Golovin Pavel Georgievich

Outstanding polar pilot, Hero of the Soviet Union.
Born in the city of Naro-Fominsk in the family of an employee. Back in school, Golovin began to show a love for flying art. Like many other pilots, it all started with gliding. At the age of 15, he enrolled in a glider circle, built one glider after another with his friends, and participated in glider competitions. Love for the gliders did not pass with him even when he became a pilot. Golovin owned the world records for the duration of the flight alone (12 hours) and with a passenger (11 hours).
Golovin went through a short and difficult life journey. In 15 years, after graduating from school, began working in the artel of carpenters. The first attempts to get into a military school failed, and he entered the Moscow Construction College. But the development of the construction specialty was not, and could not be, the work of his life. All thoughts, all plans for the future were connected with the sky. Without interrupting classes at the technical school, Golovin, in circles and flying clubs, continued to master the flying skills. His abilities and sense of purpose did not go unnoticed. He received a referral to the central airfield in Moscow, entered the Tushino Flight School, successfully completed it and, having received the title of pilot at 21, remained to work as an instructor at the school. In 1934, after meeting with the famous polar pilot A.D. Alekseev, who was fascinated by his stories about flights in the Arctic, Golovin went to work at Glavsevmorput and the navigation of the same year, together with the pilot MP Kozlov was engaged in ice reconnaissance in the Kara Sea.
From this point on, its activities are permanently associated with the development of the Northern Sea Route, with the Arctic. It was in this field that he accomplished his main life affairs and entered the history of the exploration of the Arctic. Golovin worked on the Yenisei air line, made ice reconnaissance in the Laptev Sea, transported winterers, food, medicine, equipment. In 1936, for a month, he carried out the task of finding the victim of an accident in the tundra to the east of Dixon Island aircraft M. Lindel. This responsible and hard work, which ended with the discovery of the accident site and the rescue of the crew, affected Golovin’s health. From fatigue, nervous overloads, poor nutrition, he became sick with scurvy, but already in the navigation of the same year he took part in the ice-cutting campaign “F. Litke". At that time, preparations began for a flight to the North Pole for disembarking the first drifting station there. Golovin, included in the upcoming expedition, is already aboard the “F. Litke” strenuously replenished his knowledge in astronomy and navigational business.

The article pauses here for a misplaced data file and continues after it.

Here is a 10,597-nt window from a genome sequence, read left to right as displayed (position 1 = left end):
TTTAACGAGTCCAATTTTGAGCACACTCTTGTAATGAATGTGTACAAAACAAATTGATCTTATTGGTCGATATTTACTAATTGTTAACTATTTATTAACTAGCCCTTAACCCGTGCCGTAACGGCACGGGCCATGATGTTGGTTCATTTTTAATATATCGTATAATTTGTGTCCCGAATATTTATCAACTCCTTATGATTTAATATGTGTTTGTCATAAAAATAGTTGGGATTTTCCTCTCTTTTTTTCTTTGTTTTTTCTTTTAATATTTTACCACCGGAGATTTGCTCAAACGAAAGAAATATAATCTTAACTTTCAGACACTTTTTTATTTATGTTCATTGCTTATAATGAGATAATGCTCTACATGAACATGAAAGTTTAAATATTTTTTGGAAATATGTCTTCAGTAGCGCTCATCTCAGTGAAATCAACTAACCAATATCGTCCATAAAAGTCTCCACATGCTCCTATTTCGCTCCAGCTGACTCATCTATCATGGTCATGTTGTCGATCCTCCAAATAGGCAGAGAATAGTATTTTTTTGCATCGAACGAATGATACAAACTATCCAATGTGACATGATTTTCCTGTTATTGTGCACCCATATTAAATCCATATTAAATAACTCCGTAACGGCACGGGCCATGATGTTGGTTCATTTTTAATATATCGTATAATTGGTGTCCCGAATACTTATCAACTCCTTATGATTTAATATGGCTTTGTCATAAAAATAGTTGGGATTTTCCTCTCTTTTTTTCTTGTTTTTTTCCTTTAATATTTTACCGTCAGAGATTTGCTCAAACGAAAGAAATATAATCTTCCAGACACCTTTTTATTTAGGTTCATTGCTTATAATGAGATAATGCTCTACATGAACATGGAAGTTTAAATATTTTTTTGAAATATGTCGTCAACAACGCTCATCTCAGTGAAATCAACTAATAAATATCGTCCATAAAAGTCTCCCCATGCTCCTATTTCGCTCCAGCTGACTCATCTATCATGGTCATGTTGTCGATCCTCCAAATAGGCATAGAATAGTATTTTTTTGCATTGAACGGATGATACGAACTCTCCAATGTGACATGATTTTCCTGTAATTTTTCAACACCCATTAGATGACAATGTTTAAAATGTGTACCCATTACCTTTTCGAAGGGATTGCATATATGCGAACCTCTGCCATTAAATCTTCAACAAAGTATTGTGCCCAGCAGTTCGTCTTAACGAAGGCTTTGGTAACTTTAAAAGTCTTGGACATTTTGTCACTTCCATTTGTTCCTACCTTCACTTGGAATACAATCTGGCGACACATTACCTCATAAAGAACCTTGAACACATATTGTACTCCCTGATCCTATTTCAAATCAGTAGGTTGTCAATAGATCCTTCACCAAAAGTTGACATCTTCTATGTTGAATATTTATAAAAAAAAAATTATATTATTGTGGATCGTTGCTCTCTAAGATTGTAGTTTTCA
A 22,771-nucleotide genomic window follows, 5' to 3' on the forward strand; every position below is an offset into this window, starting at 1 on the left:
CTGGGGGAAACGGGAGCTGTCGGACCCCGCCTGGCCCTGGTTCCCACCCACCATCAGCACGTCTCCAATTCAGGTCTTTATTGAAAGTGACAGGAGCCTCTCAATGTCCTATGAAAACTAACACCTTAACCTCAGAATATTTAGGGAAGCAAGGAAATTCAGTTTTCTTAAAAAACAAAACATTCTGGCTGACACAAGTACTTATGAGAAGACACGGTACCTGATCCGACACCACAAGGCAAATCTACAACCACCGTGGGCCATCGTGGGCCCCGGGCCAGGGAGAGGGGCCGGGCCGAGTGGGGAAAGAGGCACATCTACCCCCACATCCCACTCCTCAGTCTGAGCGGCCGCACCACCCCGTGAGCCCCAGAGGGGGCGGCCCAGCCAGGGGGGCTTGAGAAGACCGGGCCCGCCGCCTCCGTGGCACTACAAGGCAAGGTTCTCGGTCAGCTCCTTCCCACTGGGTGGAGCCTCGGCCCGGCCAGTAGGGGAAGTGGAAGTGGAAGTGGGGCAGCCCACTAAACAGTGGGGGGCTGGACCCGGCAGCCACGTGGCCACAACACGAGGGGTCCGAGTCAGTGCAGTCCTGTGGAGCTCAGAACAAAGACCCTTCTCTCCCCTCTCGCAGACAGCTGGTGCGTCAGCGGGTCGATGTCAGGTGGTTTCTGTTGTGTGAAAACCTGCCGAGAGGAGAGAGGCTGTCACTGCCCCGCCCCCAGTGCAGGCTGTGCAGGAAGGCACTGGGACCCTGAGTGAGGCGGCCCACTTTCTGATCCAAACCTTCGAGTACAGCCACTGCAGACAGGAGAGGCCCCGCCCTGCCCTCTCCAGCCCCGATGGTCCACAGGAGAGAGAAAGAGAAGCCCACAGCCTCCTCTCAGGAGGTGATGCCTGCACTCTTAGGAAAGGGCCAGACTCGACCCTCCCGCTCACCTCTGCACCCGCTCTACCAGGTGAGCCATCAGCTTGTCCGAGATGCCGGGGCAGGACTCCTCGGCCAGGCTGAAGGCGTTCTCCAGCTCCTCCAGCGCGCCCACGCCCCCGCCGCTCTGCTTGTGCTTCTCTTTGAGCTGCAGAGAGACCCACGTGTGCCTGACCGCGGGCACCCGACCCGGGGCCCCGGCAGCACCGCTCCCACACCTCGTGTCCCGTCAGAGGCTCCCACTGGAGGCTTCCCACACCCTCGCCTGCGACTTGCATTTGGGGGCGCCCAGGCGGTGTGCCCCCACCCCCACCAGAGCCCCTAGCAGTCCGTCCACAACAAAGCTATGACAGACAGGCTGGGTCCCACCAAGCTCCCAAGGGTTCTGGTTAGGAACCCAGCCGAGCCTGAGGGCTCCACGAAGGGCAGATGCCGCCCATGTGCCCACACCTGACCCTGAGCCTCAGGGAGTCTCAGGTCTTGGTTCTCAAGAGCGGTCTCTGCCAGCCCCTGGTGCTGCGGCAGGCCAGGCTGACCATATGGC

An air expedition consisting of five aircraft launched from Moscow on March 22, 1937, with the Golovin first flying the H-166 aircraft. His main role was in reconnaissance flight to the pole and finding out the possibility of landing on the ice, which was, as he later wrote, “the only sore point whose solutions no one knew”.
Before the main flight, Golovin made several sorties from the northernmost island of the Franz Josef Land archipelago, Rudolph Island, to the north.
With the establishment of summer weather on May 5, 1937, Golovin went to the pole and reached it in good weather and fair wind in 5 hours and 13 minutes. Having established that landing on ice is possible, he turned back. The headwind sharply reduced the speed of the aircraft, fuel consumption increased. At the end of the sixth hour flight from about. Rudolph was informed that the dome of the glacier, where the runway was equipped, is closed by fog. Soon the plane entered into heavy clouds. Golovin was forced to fall so sharply that the antenna almost touched ice and water. When the Karl-Alexander Island glacier appeared, from which it was less than five minutes to summer from Rudolph Island, only 10 liters of fuel remained. As the pilots say, on the “red light bulb”, without circles, the plane went down to the landing with the wind. The happily completed flight lasted over 11 hours. Golovin was honored to be the first Soviet pilot to fly over the pole. His flight eliminated the last doubts in the successful achievement of the goal of the expedition - landing on the ice research station.
After that, Golovin made several more flights north of the Franz Josef Land and then returned to Moscow with the whole squadron.
Upon returning to Moscow, members of the expedition were taken in the Kremlin by I.V. Stalin. All were awarded orders, eight people, including Golovin, were awarded the title Hero of the Soviet Union (Hero Star number 40).
In the summer of the same 1937, he took part in the search for an S.A. Levanevskiy plane, then made the flight Moscow - Tiksi.
In the spring of 1938, Golovin participated in the shooting of sailors with the ships “G. Sedov", "Sadko" and "Malygin". On April 3, aircraft of the link of Hero of the Soviet Union A.D. took off from Tiksi. Alekseeva - “H-170”, “H-171”, “H-172” (Orlov G.K., Golovin). Not having spent two hours after landing on the ice, they went back, evacuating 22 people. They were separated from Tiksi by 1,100 km, so an intermediate base was created for the second flight on the frozen lagoon of the Kotelny Island. On April 18, the H-170 and H-172 Alekseev and Golovin took out 83 passengers. April 26, the last flight - 79 people. After that, 11 people remained on the drifting vessels (33 in the whole caravan).